19 September 1863: “…not being disturbed but once and that by a rat which I found beneath under my pillow this morning.”

Item Description: In a letter to his wife dated 19 September, 1863, Lafayette McLaws describes the day-to-day activities, including the economy, in Atlanta as an officer in the Confederate States of America. McLaws survived the war, living to 1897 and served as a postmaster and collector of internal revenue in Savannah, Ga.

[Item transcription available below image]

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Item Citation: Folder 8, Lafayette McLaws Papers #00472, Southern Historical Collection, Wilson Library, University of North Carolina at Chapel Hill.

 

Item Transcription: 

Atlanta, Georgia

September 19th 1863

My Dear Wife,

Mr. Dudley who is here proposes to go on and visit you this evening he is not in the army and is not subject to conscription. I have advised him to get employment outside of the army in order to keep himself free should our operations extend into Kentucky when  he could either make himself useful in organizing a force to join us or could communicate with his family without hindrance. I will give him a letter to Hugh, who may be of service to him.

The reception of the troops all along the north was enthusiastic in the extreme dinner and supper  for all came were provides with the greatest liberality. I was called on several times to “show myself” to the assembled multitude as ladies insisted to see the Georgia General. The hearty display was not very great. But the hearty cordiality was remarkable. The pressure upon me for permits to see their friends has been very great but I have re-fused except in a very few cases, presenting extraordinary claims to especial consideration.

I have a room in the outhouse, and was blessed with a very sound sleep last night. not being disturbed but once and that by a rat which I found beneath under my pillow this morning. I will leave here to day or tomorrow morning early. 

Gen. Bryan’s Brigade is coming in and Gen. Wofford’s will leave in an hour. 

Our army  is concentrating towards Ringold and the  report is that Rosencra-nz is taking himself out of the State but I do not believe it. That he will remain at Chattanooga I think doubtful, but that does not necessarily imply a movement to the rear.

General Bryan has arrived with his Brigade but I do not think he can leave before tomorrow. I cannot leave before this evening. Everything here is enormously high and rapidly advancing  we must all economize very strictly. I never buy anything but something to eat, as everyone one laughs about. Good naturedly however.  Make arrangements for your winter supply of fuel and for a hard winter.  For if our army survives in Georgia the demand for all things will enhance the prices.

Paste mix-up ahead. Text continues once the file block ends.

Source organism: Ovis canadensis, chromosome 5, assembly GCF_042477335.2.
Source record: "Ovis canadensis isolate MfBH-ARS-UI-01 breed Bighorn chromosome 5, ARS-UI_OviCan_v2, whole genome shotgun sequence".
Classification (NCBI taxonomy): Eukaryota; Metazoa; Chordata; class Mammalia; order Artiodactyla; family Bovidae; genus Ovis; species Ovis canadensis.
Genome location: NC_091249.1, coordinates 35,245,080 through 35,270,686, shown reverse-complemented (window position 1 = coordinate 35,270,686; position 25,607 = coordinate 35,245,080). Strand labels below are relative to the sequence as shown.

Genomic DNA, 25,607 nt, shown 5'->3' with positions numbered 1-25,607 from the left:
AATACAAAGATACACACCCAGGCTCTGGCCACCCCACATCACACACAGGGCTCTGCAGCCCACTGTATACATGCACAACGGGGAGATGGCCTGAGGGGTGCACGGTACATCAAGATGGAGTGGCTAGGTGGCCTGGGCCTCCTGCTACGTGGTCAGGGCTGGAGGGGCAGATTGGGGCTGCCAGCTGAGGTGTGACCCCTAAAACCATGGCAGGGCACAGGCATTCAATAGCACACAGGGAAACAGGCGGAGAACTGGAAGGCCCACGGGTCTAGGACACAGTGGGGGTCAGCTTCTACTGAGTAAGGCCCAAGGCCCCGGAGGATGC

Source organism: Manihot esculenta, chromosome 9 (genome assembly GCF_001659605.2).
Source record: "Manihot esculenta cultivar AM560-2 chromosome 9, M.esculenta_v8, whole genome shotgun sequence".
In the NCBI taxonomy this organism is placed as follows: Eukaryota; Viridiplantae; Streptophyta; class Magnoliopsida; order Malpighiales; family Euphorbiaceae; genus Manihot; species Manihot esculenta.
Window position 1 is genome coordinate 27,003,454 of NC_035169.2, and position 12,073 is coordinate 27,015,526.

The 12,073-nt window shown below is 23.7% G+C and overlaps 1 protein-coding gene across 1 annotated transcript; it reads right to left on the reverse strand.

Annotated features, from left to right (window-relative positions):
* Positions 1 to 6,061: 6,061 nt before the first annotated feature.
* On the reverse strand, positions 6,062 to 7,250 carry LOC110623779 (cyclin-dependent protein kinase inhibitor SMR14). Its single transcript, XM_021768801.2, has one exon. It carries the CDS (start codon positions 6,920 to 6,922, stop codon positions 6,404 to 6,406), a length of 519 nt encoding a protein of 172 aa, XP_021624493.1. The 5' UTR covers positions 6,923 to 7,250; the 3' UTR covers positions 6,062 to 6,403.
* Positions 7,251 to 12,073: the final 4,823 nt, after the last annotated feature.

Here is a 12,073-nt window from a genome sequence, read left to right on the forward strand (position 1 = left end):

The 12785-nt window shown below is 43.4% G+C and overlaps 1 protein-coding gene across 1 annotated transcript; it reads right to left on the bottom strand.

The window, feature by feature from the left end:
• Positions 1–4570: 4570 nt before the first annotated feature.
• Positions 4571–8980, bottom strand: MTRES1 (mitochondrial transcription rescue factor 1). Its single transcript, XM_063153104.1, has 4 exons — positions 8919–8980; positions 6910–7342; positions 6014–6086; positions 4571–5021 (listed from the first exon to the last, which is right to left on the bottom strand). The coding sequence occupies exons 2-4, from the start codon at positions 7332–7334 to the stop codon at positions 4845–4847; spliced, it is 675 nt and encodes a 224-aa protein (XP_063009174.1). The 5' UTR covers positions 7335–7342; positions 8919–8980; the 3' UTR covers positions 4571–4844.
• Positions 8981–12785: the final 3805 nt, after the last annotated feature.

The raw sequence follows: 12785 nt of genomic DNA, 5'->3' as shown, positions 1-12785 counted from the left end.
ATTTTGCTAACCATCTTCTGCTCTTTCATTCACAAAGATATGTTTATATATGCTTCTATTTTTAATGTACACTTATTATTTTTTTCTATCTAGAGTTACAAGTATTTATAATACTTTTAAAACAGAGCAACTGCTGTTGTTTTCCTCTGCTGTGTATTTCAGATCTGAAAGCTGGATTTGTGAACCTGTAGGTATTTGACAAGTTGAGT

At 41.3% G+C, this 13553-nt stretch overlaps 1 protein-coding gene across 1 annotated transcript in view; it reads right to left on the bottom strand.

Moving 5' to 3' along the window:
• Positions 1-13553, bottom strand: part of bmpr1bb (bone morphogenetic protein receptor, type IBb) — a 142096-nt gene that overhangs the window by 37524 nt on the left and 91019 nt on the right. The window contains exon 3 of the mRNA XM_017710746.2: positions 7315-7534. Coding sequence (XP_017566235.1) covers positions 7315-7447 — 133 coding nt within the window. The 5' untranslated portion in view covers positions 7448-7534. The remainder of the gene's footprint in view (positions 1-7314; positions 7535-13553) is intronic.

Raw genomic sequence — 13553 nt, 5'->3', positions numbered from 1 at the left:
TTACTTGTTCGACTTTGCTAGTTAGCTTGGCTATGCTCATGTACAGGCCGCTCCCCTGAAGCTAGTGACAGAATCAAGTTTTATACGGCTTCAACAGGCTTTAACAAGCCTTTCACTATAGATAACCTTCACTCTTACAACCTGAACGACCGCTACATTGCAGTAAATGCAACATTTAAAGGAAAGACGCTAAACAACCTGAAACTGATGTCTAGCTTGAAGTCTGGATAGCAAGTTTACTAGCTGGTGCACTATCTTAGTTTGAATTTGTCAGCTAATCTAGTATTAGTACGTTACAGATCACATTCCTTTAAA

I send this by M Dudley. My love to the children. A great deal in expected from my division and I must be at work. Good morning my dear wife.

Your devoted husband LML.

I have just seen Gen Cobb who has been very kind and obliging in his office. To do anything for me in his power. My room has certainly been besieged by applicants for leave of absence, if but for one day, for weekends. a sons to visit their parents and families, all of which I have had to refuse many men I am sorry to say , have gone off without permission, all of them however to return in a day or two. So I am told and sincerely hope.

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2 Responses to 19 September 1863: “…not being disturbed but once and that by a rat which I found beneath under my pillow this morning.”

  1. Darla Vincent says:

    I think the fourth line says: I have advised him to get employment . . . .

  2. Liz Bezera says:

    Mr. [Dudley?] who is here proposes [to go] and visit you this evening he is not in the army and is not subject to conscription. I have [advised him to get] employment outside of the army in order to keep himself free –

    The pressure upon me for [permits] to see their friends has been very great [but I have refused] except in a very few cases, presenting extraordinary claims to especial consideration.

    I don’t think his room is in the out house, but I can’t tell what that word is. Govt??

    Gen. Bryan’s Brigade is coming in and Gen. [Wofford's] will leave in an hour.

    Our army is concentrating towards Ringold and the [report is that Rosecrans is taking] himself out of the State but I do not believe it.

    I never buy anything but something to eat, as [every] one laughs about. Good naturedly [however. Make arrangements for your winter supply] of fuel and for a hard winter. For if our army [survives??] in Georgia the demand for all things will [enhance] the prices.